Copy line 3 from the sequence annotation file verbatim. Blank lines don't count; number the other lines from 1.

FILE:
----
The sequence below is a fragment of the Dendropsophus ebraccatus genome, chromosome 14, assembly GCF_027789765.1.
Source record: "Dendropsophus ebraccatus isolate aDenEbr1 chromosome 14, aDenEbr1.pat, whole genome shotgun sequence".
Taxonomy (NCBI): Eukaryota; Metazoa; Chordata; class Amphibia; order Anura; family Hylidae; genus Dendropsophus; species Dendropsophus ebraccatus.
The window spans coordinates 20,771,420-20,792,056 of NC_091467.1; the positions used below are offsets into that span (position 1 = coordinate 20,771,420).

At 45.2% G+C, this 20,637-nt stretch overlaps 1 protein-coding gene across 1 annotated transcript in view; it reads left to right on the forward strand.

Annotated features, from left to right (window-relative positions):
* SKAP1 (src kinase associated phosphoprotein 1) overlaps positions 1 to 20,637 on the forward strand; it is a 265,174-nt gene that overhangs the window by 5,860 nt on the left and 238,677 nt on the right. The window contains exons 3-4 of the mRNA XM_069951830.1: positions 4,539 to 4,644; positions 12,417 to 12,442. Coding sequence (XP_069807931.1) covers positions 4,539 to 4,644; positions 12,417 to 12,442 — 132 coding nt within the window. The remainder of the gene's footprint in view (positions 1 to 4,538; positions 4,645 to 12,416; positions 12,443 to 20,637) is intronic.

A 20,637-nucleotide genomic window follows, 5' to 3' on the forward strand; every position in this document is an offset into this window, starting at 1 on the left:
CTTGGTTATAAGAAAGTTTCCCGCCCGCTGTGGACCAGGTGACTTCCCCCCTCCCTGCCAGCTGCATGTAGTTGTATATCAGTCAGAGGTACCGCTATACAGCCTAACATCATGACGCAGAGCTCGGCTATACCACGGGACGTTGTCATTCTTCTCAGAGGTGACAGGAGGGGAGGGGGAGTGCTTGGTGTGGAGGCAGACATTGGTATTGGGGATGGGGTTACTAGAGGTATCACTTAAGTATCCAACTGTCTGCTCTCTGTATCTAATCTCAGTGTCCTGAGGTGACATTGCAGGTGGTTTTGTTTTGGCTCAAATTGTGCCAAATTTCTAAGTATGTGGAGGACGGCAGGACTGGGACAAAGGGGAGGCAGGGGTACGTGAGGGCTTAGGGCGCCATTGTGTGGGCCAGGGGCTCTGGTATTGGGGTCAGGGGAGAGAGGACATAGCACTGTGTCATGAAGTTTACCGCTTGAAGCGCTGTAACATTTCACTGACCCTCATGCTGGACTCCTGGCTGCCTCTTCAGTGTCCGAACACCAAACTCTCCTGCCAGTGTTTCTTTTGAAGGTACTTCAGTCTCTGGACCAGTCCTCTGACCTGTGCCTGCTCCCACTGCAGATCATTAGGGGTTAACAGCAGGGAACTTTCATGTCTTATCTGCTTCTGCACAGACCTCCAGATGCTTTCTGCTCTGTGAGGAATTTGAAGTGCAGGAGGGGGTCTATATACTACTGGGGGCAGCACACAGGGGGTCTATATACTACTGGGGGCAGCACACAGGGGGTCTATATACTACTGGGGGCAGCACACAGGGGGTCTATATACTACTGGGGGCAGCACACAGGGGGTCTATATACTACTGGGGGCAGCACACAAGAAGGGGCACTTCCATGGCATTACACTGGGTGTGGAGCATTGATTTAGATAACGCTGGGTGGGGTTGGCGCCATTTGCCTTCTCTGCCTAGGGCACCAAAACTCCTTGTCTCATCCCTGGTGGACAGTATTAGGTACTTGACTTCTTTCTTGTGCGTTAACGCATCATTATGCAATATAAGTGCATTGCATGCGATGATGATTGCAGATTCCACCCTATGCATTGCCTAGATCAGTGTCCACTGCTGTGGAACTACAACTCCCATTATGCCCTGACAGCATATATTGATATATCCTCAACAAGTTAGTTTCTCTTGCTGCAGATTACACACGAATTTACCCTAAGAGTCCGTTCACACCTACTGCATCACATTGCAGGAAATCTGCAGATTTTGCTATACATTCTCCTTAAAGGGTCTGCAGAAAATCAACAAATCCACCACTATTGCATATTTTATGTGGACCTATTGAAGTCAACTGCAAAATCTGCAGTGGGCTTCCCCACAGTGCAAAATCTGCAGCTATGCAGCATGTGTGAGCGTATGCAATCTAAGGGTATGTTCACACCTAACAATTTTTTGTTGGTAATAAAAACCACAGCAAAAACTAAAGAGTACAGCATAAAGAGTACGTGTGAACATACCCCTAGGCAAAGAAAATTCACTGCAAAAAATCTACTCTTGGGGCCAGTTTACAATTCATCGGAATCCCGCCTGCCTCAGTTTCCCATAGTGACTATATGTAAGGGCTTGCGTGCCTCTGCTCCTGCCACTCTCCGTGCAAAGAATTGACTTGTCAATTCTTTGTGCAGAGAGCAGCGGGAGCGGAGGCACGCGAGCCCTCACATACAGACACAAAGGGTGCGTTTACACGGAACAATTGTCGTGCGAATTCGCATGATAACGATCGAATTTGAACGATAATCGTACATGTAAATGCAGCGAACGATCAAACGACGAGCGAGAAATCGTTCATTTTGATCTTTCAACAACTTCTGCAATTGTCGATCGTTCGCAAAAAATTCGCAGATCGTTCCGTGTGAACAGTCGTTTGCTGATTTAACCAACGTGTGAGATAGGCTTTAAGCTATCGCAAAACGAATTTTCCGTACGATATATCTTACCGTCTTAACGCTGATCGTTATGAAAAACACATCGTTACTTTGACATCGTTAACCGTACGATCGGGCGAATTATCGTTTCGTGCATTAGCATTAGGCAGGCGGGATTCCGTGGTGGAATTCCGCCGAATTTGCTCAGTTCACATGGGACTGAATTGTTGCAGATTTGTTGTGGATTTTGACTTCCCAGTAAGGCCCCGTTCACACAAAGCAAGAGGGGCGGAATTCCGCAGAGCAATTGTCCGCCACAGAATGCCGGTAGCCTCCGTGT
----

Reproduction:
Taxonomy (NCBI): Eukaryota; Metazoa; Chordata; class Amphibia; order Anura; family Hylidae; genus Dendropsophus; species Dendropsophus ebraccatus.